Battle Royal Ralph Ellison Analysis

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Ralph Ellison and Amy Tan, both well-known American minority writers, explore the lives of the minority races in America in their notable works of fiction. For instance, in Ellison’s “Battle Royal” and Tan’s “Rules of the Game”, both stories taken from the writers’ novels, the narratives explore the experiences of a protagonist belonging to a minority group living in America. On surface, the minority experiences of the protagonists of the two stories seem dissimilar, with the invisible man in Ellison’s work facing blatant racial discrimination from the white Americans while Waverly in Tan’s work does not. Despite that, at their core both protagonists face the similar struggle between their desire to assimilate into the majority American culture…show more content…
It is the contention between their desire to assimilate and blend into the American culture with their duty to meet their families’ expectations, which ultimately defines both protagonists’ minority experience. In “Battle Royal,” the invisible man feels conflicted over his belief in obedience to the white superiors to achieve success in life, and his grandfather’s dying message to “keep up the good fight” (Ellison 342). Due to his upbringing and inexperience, the invisible man believes that only by following the wishes of the superior white men can he achieve respect and success in America. He thought that his grandfather, who was the “meekest of men,” was a role model (Ellison 342). Yet at his deathbed, his grandfather tells his family to “Live with your head in the lion's mouth” and “to overcome 'em with yeses…let 'em swoller you till they vomit or bust wide open" (Ellison 342). His grandfather wants them to wear two masks of identity, one on the outside to be the obedient servant in order to survive, while the other retaining the bitter resentment inside so as to deny their second-class citizenship. In addition, the grandfather “called himself a traitor and a spy…spoken of his meekness as a dangerous activity,” which greatly troubled the invisible man as it directly contradicts with his beliefs to assimilate…show more content…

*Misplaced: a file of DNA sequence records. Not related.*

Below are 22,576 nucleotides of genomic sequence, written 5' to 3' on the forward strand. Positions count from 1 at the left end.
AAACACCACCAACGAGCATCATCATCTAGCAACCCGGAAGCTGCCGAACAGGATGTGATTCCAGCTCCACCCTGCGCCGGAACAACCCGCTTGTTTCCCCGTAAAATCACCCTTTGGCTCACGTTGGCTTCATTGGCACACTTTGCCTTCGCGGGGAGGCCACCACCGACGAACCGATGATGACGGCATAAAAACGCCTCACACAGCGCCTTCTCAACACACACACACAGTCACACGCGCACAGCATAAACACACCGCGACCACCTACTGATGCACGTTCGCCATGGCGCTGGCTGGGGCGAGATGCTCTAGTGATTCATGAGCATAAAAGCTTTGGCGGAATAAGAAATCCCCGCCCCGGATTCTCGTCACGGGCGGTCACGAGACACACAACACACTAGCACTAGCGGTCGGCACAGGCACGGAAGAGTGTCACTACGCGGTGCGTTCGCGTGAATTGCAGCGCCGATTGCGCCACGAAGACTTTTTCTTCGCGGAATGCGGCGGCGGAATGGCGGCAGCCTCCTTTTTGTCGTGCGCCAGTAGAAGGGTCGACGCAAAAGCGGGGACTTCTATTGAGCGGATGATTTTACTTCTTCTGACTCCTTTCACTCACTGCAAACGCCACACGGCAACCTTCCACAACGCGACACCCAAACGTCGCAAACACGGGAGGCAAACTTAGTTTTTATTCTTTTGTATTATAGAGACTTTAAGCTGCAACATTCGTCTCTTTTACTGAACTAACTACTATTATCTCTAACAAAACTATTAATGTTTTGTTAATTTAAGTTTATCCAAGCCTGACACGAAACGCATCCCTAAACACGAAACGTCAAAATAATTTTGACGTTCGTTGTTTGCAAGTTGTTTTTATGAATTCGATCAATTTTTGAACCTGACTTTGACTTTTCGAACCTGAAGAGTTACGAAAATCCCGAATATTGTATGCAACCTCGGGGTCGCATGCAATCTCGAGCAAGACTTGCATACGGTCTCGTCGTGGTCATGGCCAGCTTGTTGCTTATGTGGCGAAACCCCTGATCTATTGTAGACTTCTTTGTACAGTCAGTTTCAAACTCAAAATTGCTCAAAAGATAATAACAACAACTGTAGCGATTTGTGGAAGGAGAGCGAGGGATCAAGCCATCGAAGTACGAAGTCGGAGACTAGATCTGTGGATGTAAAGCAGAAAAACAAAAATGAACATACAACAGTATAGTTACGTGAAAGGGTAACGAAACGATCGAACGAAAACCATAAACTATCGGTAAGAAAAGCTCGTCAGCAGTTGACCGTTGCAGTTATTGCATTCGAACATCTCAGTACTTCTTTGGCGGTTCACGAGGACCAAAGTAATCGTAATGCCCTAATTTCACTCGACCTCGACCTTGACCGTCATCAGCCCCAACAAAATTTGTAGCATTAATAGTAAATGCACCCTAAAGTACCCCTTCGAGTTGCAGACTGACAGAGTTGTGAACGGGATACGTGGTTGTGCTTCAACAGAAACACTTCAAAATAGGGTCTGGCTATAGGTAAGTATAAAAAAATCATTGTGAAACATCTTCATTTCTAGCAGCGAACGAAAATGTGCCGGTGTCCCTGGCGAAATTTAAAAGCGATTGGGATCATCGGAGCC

The ensuing discord between Waverly and her mother alludes to the larger conflict between the two identities that Waverly holds. They are represented by her names, “Waverly Jong” her western American persona and “Mei Mei” her connection to her Chinese family and culture (Tan 469). Throughout the story, Waverly’s mother is her main connection to the Chinese culture as she tries to impart Chinese values and life lessons to her children in hopes of providing them with the necessary skills and knowledge of the “Rules of the Game,” the game that is life, to succeed in life. Some of these Chinese values include self-control, such as when she asks Waverly to “Bite back your tongue” for throwing her tantrum, as well as her most important lesson on the “art of invisible strength” which she compares to the power of the wind as even the “Strongest wind cannot be seen” (Tan 467-468). With these teachings, Waverly practices hard to pick-up skills and rules of chess which eventually enable her to become a national champion. She was able to, as she says, “rise above our circumstances” and achieve the American Dream, with some calling her “the Great American Hope, a child prodigy” along with having her photo featured in Life magazine (Tan 468, 473). However, though she utilizes her mother’s Chinese teachings to attain her chess achievements, in the course of it she begins embracing American values such as individualism which

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